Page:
1.       I know that, for some inexplicable reason, you have accidentally stumbled upon me in this bizarre virtual world that we all now inhabit. But I did not invite you, so I can only imagine that, given your attire, I must have Googled something along the lines of “tarty, cheap, slutty, skimpy underwear” in the past and, strangely, that led somebody to believe we were a perfect match.

2.       I could never be with anyone who writes so ungrammatically. You state that you have just “broke up” with your boyfriend. No, you HAVE broken up with him, or you broke up with him. “I’ve just broke up with my boyfriend” is just wrong, love; you can’t have it all ways.

3.       I am not surprised he left you, as your ill-fitting, hideous pink and black bodice is the kind of garment that would have even moles running for more cover, and your suntan would not look out of place at an Independence Day barbecue.

4.       Why do you call me “sweety”. For a start, the correct endearment spelling is “sweetie” (I can see I am going to have to get you post haste to those English classes!), but, as we have never met, how do you have any idea regarding my gradations of sweetness? Trust me, Sweety, I am anything but.

5.       You say “I don’t want a serious relationship at the moment.” So, what made you pick me? For all you know, I might spend my weekends immersed in bridal magazines and fantasising about how my life might change, were I to go on Millionaire Matchmaker.

6.       Now, you ask do I want to go out and have some fun with you? This is a bigger philosophical question than it might appear. There is so much I would need to analyse in that sentence before giving it even a second thought. Going OUT? What if it’s raining? In which city would constitute “going out” mean? New York in January (No), Spain in August (No)? And what do you mean by “fun”? I am not optimistic. Fun to me is staying in watching back to back Gabriel Macht as Harvey Specter in Suits. With a curry. And a bottle of Rioja. You, Raquel, look to me like the kind of gal for whom “fun” means “Three licks and where’s my 50 quid?” Forgive me if I am out of touch with inflation.

7.       You say you have seen me on Facebook, and that it is this that assures you we can have “some great time together”. It’s the “some” that bothers me here most, Raquel. How are you going to measure it? I already feel judged. Only SOME time? Are you already thinking of other women? You see, I have a very jealous nature, and I am already not happy about sharing you. Also, what do you mean by a “great time”? How do you know what I like from just a cursory glance at Facebook? Trust me, I have been over my page many times since you sent me your very enticing offer, and all I can ascertain regarding the “great times” I enjoy are that I like dogs, wine, curry, and obsess about Gabriel Macht and Judge Alex on the telly.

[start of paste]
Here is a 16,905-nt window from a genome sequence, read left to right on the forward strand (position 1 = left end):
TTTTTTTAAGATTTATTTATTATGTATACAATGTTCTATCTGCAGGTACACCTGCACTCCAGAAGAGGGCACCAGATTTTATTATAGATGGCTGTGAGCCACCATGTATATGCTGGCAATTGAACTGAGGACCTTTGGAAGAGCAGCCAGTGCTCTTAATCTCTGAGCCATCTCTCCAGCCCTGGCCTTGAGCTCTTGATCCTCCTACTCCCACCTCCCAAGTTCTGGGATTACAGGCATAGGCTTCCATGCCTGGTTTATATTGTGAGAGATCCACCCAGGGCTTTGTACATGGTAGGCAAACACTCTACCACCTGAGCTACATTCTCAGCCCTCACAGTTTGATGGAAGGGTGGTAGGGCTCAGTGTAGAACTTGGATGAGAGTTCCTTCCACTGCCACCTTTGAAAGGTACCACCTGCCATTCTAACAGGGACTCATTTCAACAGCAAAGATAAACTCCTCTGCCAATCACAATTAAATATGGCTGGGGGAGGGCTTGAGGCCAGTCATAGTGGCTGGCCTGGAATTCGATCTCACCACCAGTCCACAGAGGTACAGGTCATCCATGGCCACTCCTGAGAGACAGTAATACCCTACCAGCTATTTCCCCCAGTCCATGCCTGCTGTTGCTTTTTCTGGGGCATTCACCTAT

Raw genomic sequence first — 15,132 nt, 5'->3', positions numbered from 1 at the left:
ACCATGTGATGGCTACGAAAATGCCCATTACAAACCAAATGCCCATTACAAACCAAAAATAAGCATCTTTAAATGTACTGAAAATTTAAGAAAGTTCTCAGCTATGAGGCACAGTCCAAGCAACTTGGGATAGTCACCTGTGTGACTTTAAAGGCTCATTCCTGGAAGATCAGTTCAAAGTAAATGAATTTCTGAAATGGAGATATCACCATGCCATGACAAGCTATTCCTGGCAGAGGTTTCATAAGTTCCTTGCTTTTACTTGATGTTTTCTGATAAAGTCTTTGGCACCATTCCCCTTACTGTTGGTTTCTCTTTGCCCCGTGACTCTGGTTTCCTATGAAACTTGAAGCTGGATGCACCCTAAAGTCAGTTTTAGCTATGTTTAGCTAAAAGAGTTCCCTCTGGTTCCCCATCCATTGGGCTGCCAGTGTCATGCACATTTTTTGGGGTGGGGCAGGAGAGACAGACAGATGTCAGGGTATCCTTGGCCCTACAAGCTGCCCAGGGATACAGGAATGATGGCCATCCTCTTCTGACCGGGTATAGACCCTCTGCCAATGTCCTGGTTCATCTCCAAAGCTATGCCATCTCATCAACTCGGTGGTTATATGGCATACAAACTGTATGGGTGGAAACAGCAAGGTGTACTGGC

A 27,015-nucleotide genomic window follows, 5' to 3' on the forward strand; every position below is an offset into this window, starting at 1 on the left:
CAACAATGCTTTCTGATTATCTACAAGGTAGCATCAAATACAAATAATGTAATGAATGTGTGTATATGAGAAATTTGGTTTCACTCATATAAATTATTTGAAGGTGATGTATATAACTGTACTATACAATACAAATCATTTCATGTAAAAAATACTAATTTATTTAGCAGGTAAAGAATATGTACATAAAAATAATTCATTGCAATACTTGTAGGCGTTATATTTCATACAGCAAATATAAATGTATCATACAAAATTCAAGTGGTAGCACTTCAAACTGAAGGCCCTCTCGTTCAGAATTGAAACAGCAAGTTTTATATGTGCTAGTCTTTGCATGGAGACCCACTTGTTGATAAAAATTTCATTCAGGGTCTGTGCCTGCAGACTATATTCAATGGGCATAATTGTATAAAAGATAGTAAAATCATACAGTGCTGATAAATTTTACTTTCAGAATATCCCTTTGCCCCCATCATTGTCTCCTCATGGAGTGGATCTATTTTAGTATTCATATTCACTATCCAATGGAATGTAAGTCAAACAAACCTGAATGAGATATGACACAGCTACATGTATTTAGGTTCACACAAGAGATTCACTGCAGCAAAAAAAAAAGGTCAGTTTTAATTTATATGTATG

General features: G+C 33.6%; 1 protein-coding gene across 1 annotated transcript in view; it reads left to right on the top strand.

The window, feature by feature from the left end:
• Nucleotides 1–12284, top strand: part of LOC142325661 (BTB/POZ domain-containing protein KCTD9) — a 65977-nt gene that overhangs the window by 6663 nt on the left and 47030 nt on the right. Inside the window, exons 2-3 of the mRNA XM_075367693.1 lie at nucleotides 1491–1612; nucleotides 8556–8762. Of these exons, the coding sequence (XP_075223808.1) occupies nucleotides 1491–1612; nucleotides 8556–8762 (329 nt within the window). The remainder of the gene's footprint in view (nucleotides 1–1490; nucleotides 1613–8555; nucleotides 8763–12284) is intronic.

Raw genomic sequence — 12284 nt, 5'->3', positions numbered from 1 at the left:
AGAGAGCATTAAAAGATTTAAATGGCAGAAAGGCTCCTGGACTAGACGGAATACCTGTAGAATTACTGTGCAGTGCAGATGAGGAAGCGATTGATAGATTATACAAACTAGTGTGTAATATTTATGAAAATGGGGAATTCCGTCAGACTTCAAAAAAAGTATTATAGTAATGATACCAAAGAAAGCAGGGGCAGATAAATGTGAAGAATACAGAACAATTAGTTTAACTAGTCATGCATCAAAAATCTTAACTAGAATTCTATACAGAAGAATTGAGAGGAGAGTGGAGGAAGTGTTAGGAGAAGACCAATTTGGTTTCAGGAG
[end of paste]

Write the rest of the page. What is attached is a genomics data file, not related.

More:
8.       Which brings me to my next point, dear Raquel. You are not Gabriel Macht or Judge Alex. All your gaudy bodices, fake tans, sultry looks, and invitations for me to sup with you at the furry cup cannot compensate for the one thing that will always be missing in our relationship: a penis. Men have many faults, and I have endured many of them, but, for me, they will always have that trophy between their legs that makes it all worthwhile.

And so, dear Raquel, it is with deep regret that I must decline your offer of a fun time. Saddened as I am that you have “broke up” with your boyfriend, if he is at a loose end, please feel free to give him my details. He will have a darn sight more luck than you ever will. 

When it comes to the furry cup versus the penis, for me there is no competition. 


Sunday, July 20, 2014

Netflix is the New Black 20/7/14

Netflix is brilliant. Netflix has transformed the television industry. Netflix has made the major networks sit up and take note.
These are the words on the lips of industry figures and viewers alike. At television festivals, Netflix is the buzzword that appears in every speech and debate. At last year’s Edinburgh Television Festival, Kevin Spacey said that we are entering a golden age of television, and he credited the viewers as the people who now hold the real power. We do. Increasingly, we can have what we want, when we want it. And Netflix is leading the way. Once an uncertain predator lurking in a very overcrowded forest, the success of House of Cards and Orange is the New Black (to name but two), has ensured Netflix’s emergence as a serious player in the broadcasting firmament.
Or has it?